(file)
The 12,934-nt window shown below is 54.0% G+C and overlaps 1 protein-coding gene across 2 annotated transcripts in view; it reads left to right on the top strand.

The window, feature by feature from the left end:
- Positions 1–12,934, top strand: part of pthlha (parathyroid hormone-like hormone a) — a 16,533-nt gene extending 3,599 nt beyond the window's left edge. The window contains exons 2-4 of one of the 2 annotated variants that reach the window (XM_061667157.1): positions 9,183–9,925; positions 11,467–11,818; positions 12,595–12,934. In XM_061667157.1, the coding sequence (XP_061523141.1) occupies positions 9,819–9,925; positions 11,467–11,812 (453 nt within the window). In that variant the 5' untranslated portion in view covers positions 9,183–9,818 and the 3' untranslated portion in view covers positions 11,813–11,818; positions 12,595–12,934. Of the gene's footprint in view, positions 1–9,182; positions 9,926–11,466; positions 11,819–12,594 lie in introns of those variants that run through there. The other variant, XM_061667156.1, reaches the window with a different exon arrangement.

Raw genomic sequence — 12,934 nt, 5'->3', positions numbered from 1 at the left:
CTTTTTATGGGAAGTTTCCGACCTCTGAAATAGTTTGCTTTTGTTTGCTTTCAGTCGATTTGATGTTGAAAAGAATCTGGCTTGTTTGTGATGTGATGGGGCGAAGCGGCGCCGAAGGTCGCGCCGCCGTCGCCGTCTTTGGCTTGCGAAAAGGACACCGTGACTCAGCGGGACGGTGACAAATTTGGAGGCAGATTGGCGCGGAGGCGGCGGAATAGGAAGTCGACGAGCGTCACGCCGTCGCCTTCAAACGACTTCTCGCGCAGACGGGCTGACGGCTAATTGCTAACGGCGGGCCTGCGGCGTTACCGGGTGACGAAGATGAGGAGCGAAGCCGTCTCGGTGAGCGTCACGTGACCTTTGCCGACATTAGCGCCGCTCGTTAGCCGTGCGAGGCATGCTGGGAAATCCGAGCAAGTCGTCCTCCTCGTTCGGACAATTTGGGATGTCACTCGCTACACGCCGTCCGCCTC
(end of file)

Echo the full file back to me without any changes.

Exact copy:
The 12,934-nt window shown below is 54.0% G+C and overlaps 1 protein-coding gene across 2 annotated transcripts in view; it reads left to right on the top strand.

The window, feature by feature from the left end:
- Positions 1–12,934, top strand: part of pthlha (parathyroid hormone-like hormone a) — a 16,533-nt gene extending 3,599 nt beyond the window's left edge. The window contains exons 2-4 of one of the 2 annotated variants that reach the window (XM_061667157.1): positions 9,183–9,925; positions 11,467–11,818; positions 12,595–12,934. In XM_061667157.1, the coding sequence (XP_061523141.1) occupies positions 9,819–9,925; positions 11,467–11,812 (453 nt within the window). In that variant the 5' untranslated portion in view covers positions 9,183–9,818 and the 3' untranslated portion in view covers positions 11,813–11,818; positions 12,595–12,934. Of the gene's footprint in view, positions 1–9,182; positions 9,926–11,466; positions 11,819–12,594 lie in introns of those variants that run through there. The other variant, XM_061667156.1, reaches the window with a different exon arrangement.

Raw genomic sequence — 12,934 nt, 5'->3', positions numbered from 1 at the left:
CTTTTTATGGGAAGTTTCCGACCTCTGAAATAGTTTGCTTTTGTTTGCTTTCAGTCGATTTGATGTTGAAAAGAATCTGGCTTGTTTGTGATGTGATGGGGCGAAGCGGCGCCGAAGGTCGCGCCGCCGTCGCCGTCTTTGGCTTGCGAAAAGGACACCGTGACTCAGCGGGACGGTGACAAATTTGGAGGCAGATTGGCGCGGAGGCGGCGGAATAGGAAGTCGACGAGCGTCACGCCGTCGCCTTCAAACGACTTCTCGCGCAGACGGGCTGACGGCTAATTGCTAACGGCGGGCCTGCGGCGTTACCGGGTGACGAAGATGAGGAGCGAAGCCGTCTCGGTGAGCGTCACGTGACCTTTGCCGACATTAGCGCCGCTCGTTAGCCGTGCGAGGCATGCTGGGAAATCCGAGCAAGTCGTCCTCCTCGTTCGGACAATTTGGGATGTCACTCGCTACACGCCGTCCGCCTC